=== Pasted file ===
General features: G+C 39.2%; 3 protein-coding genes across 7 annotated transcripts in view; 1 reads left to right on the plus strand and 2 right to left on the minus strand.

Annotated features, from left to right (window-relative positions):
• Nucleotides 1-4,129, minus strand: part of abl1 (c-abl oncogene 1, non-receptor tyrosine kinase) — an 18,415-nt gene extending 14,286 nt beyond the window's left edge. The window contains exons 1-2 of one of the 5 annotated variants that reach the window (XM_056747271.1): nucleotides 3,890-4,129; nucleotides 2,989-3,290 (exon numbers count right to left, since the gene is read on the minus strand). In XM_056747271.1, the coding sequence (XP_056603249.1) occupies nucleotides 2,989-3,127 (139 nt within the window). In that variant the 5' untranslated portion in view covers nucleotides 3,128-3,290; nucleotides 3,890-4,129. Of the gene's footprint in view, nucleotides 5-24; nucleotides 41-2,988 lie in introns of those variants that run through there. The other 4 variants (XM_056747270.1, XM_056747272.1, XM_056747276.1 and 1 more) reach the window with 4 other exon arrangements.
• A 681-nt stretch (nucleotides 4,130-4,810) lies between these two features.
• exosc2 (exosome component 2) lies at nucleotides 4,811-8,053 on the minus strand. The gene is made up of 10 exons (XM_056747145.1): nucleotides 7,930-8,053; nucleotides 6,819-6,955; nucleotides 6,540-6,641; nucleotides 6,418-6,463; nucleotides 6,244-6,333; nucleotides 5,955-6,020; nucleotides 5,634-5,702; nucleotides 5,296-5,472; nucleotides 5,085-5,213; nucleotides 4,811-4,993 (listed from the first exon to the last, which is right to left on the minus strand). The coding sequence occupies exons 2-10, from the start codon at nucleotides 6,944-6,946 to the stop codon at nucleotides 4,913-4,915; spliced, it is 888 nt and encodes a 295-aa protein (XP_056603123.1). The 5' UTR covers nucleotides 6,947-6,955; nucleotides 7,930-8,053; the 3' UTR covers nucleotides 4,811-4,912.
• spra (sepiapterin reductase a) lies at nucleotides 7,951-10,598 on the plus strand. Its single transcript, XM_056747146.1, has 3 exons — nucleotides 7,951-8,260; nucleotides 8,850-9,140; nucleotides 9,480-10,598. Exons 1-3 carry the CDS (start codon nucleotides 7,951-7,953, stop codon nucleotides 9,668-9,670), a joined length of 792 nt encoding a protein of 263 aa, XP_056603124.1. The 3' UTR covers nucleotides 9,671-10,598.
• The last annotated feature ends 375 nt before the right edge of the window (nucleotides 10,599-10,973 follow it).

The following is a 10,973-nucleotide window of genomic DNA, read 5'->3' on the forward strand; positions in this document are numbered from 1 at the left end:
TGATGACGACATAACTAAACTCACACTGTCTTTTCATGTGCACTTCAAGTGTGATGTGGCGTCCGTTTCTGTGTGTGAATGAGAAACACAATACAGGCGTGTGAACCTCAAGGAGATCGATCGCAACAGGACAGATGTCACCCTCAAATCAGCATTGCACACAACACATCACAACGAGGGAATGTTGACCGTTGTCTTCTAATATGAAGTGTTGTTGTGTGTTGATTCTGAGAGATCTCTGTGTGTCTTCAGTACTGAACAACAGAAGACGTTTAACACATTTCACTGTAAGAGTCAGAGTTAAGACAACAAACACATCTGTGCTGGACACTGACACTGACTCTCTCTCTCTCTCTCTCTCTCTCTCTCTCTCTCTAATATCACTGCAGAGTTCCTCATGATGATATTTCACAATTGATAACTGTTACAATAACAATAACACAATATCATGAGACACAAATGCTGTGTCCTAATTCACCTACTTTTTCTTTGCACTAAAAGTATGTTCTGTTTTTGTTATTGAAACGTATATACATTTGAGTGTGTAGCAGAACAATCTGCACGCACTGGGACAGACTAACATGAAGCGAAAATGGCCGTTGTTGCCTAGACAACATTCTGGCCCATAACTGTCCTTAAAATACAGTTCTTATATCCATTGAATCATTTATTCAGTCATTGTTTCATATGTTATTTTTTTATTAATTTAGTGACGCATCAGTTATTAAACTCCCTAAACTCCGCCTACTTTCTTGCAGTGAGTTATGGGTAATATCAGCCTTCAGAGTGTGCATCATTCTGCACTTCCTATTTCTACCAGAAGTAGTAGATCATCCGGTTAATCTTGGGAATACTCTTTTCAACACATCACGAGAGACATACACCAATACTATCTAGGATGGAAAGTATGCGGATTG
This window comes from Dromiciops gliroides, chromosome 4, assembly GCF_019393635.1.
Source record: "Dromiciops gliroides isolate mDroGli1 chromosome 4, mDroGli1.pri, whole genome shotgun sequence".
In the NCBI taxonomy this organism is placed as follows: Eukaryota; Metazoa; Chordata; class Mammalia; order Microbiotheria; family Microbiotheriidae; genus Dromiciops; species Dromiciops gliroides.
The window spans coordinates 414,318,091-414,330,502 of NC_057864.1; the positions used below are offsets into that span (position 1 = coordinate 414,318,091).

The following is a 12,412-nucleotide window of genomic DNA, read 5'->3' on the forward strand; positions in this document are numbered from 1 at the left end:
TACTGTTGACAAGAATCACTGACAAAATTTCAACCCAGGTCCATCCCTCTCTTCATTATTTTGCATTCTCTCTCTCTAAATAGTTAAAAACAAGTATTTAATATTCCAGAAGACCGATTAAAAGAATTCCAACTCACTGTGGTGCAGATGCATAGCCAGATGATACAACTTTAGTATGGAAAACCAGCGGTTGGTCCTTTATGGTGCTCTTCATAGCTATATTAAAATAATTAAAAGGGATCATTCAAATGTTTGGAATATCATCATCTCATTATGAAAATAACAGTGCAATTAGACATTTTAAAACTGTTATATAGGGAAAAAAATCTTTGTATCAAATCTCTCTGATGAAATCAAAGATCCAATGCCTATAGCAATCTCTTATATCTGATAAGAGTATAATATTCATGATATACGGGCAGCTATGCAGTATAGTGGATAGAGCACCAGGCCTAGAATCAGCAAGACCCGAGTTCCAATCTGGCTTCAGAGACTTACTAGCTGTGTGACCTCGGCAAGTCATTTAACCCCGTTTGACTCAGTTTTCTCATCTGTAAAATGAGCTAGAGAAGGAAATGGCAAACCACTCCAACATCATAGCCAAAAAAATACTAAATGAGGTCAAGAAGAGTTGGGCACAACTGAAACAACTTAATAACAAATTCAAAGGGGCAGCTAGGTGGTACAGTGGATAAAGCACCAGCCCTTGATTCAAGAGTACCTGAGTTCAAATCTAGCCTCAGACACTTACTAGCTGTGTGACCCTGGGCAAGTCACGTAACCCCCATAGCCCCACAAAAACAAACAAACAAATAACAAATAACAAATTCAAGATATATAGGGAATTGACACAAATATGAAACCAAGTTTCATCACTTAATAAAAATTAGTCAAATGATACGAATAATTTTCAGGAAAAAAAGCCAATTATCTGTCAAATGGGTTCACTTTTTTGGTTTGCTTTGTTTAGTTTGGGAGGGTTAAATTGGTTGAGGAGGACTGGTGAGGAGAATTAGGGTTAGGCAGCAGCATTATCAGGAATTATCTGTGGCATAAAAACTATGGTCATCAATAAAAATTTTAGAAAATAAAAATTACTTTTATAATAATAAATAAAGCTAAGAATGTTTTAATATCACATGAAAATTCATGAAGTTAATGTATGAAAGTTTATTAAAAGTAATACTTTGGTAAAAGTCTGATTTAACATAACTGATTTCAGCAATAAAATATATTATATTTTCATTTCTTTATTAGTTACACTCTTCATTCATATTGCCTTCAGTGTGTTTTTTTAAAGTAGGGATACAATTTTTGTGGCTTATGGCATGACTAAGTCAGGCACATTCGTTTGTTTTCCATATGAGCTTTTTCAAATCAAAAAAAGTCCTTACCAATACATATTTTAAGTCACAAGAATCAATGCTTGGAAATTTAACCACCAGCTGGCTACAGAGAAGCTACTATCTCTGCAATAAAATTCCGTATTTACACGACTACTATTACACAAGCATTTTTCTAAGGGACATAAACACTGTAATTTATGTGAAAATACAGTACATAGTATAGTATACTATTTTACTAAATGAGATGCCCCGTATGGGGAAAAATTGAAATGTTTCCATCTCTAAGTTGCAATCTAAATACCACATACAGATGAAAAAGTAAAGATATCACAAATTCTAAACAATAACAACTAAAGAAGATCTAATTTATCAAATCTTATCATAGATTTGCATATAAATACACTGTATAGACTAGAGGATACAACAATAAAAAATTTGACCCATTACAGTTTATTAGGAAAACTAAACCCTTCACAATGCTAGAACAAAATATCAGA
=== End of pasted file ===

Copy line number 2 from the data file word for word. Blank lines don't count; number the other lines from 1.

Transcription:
Annotated features, from left to right (window-relative positions):